LIONEL: My name is Lionel, and I’m from Brazil, but I’ve been here for over 20 years. I went through the green card process. I know how much of a vetting process that actually is already, and even just the visa process. And I know that it takes very little of a suspicious note in your résumé, in your history, as a person, of your family, to even be not allowed in at that point. So, to even add to that something so ridiculous and arbitrary as a Muslim ban, it makes absolutely no sense and is completely xenophobic.
NERMEEN SHAIKH: The people who are being prevented from entering the U.S. even include legal permanent residents, people who have green cards, from those seven countries that have been designated by the Trump administration.
LIONEL: That’s correct. I mean, that’s what’s even more appalling about it. But just from a basic level, we shouldn’t turn people away. That’s what this country was founded on. And it’s not just that; it’s just common human decency. You’re keeping people from escaping a country that you, yourself, have destroyed.
RUHI KAPURIA: My name is Ruhi Kapuria [phon.], and I’m from Long Island, Valley Stream.
NERMEEN SHAIKH: What are your concerns for Muslims who are here already in the U.S. under a Trump administration, under this administration?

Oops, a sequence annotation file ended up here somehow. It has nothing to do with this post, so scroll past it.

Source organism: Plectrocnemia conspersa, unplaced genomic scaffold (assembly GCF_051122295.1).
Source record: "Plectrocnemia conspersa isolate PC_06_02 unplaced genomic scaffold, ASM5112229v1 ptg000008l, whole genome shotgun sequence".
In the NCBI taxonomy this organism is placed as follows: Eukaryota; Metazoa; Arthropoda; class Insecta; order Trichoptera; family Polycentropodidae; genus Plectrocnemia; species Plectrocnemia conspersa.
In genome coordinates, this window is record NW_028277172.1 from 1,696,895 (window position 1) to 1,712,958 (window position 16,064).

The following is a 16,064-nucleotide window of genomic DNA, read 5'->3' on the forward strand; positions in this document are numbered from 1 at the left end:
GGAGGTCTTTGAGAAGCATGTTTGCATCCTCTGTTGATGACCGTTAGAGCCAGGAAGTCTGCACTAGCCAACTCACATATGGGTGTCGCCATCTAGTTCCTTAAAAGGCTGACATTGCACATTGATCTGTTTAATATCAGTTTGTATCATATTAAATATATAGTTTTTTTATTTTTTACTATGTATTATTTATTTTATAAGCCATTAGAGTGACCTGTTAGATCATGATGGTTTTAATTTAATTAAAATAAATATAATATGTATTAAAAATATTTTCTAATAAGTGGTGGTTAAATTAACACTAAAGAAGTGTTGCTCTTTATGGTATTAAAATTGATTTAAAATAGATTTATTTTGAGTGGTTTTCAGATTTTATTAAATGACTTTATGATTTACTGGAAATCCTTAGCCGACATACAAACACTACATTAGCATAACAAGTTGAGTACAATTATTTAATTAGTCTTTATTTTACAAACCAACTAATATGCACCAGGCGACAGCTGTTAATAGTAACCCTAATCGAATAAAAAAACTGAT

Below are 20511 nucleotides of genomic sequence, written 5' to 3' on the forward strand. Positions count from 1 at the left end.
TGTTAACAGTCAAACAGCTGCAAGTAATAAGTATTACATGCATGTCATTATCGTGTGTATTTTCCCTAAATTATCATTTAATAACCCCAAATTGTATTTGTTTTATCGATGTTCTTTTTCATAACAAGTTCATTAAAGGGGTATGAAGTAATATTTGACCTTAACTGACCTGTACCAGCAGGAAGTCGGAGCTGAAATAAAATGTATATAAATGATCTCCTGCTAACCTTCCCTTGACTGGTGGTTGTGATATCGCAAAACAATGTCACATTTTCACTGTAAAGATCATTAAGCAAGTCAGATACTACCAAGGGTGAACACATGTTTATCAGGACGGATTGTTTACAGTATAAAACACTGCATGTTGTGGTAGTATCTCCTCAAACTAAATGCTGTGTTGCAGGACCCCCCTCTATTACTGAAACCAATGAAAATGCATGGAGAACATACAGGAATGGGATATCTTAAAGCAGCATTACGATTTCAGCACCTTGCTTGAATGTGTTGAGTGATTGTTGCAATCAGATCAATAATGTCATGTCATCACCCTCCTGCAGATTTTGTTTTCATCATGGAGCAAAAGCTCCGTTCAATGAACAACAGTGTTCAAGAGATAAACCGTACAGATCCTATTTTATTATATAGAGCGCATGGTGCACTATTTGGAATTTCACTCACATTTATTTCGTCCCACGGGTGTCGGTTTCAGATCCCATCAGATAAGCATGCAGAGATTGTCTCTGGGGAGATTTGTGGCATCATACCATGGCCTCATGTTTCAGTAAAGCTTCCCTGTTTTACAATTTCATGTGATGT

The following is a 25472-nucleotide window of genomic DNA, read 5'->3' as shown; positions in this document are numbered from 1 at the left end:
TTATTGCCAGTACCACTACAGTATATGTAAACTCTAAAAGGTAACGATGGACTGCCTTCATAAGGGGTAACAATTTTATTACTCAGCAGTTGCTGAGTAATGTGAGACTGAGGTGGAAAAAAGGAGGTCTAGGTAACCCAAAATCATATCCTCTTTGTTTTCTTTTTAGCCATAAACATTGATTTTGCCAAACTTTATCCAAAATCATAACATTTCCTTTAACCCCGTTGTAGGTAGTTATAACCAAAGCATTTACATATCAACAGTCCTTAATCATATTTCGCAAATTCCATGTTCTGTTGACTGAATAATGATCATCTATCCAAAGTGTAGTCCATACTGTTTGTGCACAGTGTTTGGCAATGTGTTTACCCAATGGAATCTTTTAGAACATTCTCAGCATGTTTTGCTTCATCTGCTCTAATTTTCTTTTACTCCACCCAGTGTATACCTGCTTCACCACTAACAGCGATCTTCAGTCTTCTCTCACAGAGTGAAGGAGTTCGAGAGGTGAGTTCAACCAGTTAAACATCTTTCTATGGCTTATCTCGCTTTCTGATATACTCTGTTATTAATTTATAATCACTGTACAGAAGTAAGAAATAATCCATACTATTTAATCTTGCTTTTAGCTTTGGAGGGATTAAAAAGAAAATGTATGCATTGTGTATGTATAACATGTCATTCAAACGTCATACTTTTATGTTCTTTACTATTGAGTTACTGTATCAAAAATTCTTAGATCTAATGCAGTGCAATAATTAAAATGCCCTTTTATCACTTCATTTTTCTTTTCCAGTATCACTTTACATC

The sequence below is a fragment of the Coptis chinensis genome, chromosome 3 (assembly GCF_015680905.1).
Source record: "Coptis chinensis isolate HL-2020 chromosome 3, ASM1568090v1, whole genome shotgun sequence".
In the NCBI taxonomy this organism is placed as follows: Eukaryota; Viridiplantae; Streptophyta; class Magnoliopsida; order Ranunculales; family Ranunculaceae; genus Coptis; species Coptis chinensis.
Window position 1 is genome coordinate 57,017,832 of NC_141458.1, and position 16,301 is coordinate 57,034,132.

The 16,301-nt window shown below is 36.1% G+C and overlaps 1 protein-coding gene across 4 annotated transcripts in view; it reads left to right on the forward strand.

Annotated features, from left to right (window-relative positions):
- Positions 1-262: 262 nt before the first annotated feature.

RUHI KAPURIA: Well, I would say, all my Muslim brothers and sisters, there’s nothing to fear. Your actions are more important. Keep doing what you’re doing, and we are not going to do anything wrong. We are going to be unapologetic Muslims.
PROTESTERS: Whose country? Our country! Whose country? Our country!
SHERRY: I heard that there was one man that was released earlier today, and I hope that with the pressure of a lot of electeds who are here tonight—I was standing with a bunch of city council people—thousands of people here, that the shame and embarrassment of doing this act and everyone seeing you will help it stop. Now, that being said, that’s just today. So what happens like a month from now, when people just—you know, they’re still stuck in their country, they’re not here at the airport? This is the dramatic thing, when they’re here at the airport. I’m worried almost more about what happens a few weeks from now, when people who are expecting to come here from refugee camps just can’t come. We won’t see those people. We’re all very aware of the 10 or so inside. I’m worried more almost about what happens with the people we’re not going to be as aware of, you know?